평화/화해

NEPSNet Daily Report - Mar.27

작성자
기사연
작성일
2000-03-29 00:04
조회
865
NORTHEAST ASIA PEACE AND SECURITY NETWORK DAILY REPORT
For Monday, March 27, 2000, from Berkeley, California, USA

Latest Policy Forum Online:
"The What-If Question," by Bradley Martin, Asia Times, Bangkok
http://www.nautilus.org/fora/index.html

This week on the Nautilus homepage:
* Peter Hayes Unveils "Non-Governmental Secret Weapon" at Non-
Proliferation Conference
* ESENA Final Report Published
* Alta Vista Fifth Grade Class Braves the Bay
http://www.nautilus.org

In today's Report:
I. United States
1. Japan-DPRK Talks
2. Italy-DPRK Relations
3. US Policy toward PRC
4. G8 Summit
II. Republic of Korea
1. Maritime Demarcation Line
2. ROK-Japan Talks

I. United States

1. Japan-DPRK Talks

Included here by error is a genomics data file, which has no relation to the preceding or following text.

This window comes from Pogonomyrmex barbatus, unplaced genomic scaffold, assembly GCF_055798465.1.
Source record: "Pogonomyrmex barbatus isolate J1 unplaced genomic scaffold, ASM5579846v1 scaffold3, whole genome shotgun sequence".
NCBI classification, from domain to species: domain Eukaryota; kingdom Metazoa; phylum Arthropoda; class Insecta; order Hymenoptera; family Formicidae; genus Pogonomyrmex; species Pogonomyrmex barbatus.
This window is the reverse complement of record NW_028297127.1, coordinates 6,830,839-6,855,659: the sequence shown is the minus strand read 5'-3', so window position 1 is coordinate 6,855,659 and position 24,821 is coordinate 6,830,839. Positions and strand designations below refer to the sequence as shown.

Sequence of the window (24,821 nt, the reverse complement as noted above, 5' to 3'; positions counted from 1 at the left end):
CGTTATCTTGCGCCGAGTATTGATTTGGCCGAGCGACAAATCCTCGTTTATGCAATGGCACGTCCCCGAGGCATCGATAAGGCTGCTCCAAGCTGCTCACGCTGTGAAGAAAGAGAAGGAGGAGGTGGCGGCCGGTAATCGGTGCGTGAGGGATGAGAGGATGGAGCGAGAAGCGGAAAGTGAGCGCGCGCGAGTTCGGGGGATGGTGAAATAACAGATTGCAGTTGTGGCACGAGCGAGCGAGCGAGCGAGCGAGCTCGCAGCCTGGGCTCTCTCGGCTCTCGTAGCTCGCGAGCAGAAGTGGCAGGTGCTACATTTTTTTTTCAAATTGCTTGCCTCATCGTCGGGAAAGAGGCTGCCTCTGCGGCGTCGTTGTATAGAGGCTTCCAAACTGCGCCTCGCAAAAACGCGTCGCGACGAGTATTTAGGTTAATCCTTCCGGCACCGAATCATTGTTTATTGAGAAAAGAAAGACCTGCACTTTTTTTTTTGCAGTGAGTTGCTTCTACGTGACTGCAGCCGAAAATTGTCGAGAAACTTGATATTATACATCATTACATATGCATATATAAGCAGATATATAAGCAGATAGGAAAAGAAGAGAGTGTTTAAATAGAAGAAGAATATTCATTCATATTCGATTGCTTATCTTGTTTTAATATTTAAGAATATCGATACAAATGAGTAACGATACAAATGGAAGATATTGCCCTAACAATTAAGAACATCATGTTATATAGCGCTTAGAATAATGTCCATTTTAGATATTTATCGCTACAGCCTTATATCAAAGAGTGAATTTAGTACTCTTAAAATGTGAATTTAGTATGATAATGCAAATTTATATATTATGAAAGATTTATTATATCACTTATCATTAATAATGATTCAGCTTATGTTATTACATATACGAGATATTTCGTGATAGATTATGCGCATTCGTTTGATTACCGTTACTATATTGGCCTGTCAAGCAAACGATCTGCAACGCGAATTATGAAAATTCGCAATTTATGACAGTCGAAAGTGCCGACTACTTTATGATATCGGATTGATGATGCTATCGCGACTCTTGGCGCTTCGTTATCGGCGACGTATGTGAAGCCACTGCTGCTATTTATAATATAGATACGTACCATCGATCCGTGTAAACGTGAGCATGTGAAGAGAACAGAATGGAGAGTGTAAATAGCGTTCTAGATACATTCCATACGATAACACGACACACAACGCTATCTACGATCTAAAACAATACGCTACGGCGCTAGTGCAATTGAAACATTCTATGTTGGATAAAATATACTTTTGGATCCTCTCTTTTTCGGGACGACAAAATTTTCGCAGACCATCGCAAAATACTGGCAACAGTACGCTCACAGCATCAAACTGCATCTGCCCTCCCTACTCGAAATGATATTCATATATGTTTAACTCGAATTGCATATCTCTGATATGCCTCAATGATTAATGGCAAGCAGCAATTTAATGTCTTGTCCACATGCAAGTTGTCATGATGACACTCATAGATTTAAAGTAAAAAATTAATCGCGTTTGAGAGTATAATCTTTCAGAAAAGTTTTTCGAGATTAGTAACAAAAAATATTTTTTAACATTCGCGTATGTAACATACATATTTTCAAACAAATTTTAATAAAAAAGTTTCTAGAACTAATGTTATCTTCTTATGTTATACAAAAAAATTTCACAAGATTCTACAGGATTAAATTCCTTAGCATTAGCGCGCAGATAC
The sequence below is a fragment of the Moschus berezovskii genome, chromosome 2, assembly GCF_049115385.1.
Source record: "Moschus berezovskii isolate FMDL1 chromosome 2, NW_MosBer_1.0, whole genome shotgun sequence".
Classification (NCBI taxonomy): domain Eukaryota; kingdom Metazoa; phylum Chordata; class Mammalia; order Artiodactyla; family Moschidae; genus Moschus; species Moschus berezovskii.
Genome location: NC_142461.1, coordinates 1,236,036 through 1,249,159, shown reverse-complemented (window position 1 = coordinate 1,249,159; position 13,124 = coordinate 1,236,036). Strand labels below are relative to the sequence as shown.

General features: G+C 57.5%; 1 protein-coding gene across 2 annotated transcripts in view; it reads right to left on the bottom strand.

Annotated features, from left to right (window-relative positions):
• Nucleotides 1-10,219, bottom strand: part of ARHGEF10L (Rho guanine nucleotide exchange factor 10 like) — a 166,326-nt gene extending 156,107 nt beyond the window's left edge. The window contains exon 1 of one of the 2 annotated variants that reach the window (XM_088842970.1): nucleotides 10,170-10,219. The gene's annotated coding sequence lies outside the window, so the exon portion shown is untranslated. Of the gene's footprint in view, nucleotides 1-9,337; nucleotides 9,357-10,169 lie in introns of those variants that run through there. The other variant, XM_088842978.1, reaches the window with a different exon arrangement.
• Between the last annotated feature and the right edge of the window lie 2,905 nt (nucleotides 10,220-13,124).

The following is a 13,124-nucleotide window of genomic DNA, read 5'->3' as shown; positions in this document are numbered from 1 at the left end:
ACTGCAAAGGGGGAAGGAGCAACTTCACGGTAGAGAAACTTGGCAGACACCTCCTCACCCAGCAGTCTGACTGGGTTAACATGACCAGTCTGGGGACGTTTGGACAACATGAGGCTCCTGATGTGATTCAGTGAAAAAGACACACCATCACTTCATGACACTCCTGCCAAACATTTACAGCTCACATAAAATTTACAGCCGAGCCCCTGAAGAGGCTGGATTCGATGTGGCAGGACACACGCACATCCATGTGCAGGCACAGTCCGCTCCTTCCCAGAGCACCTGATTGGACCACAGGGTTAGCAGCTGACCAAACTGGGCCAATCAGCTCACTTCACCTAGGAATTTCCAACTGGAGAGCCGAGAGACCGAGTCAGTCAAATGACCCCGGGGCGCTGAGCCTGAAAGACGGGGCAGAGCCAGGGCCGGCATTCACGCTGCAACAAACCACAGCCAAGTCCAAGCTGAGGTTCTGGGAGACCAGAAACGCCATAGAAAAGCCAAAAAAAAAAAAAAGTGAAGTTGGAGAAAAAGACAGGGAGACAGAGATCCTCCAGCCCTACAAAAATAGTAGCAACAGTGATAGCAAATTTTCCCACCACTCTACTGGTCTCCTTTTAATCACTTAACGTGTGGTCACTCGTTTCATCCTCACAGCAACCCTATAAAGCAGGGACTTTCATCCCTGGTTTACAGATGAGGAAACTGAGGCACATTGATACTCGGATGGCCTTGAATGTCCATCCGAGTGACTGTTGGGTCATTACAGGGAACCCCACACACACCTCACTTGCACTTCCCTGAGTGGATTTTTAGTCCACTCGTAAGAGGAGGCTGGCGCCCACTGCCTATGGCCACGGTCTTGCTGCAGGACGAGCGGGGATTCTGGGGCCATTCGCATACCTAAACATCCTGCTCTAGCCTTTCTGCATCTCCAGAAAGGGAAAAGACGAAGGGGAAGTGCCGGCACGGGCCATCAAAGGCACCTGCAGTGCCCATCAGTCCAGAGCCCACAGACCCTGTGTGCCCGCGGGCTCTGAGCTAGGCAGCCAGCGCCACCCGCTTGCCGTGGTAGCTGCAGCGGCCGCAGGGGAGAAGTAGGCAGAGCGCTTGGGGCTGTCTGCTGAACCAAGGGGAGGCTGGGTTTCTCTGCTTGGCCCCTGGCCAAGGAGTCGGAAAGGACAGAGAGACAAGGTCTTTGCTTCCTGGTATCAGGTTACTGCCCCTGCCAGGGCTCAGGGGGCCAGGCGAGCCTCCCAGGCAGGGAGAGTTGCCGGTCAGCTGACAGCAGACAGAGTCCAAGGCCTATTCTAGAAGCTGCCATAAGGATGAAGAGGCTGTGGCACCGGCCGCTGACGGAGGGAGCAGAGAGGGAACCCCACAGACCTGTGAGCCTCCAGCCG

Agence France Presse ("NORTH KOREA TELLS JAPAN TO ATONE FOR PAST IN
DIPLOMATIC TALKS," Tokyo, 3/27/00), Reuters ("JAPAN MUST SETTLE PAST TO
NORMALISE TIES--N. KOREA," Tokyo, 3/27/00), and the Associated Press
("NORTH KOREA DEMANDS JAPAN ATONE," Tokyo, 3/27/00) reported that the
official DPRK daily Rodong Sinmun said Monday that Japan must atone for
its "grisly" colonial rule of Korea if it wants to establish diplomatic
relations with the DPRK. The paper said that success in the upcoming
diplomatic talks for both sides "depends entirely upon Japan's stand and
attitude towards the atonement for the past wrongdoings." A Rodong
Sinmun commentary carried by Korean Central News Agency (KCNA) said, "the
Japanese imperialists ... inflicted immeasurable spiritual, moral, human,
material and cultural losses upon the Korean people." The report added
that the DPRK regarded Japan as a sworn enemy because it had refused to
atone for the past. It continued, "if Japan's atonement for the past
crimes is resolved, other issues will be settled smoothly. Japan should
properly understand this and begin the normalization process with atoning
for the past crimes. At the historic turn of the century Japan's
atonement for the past crimes against the Korean people brooks no further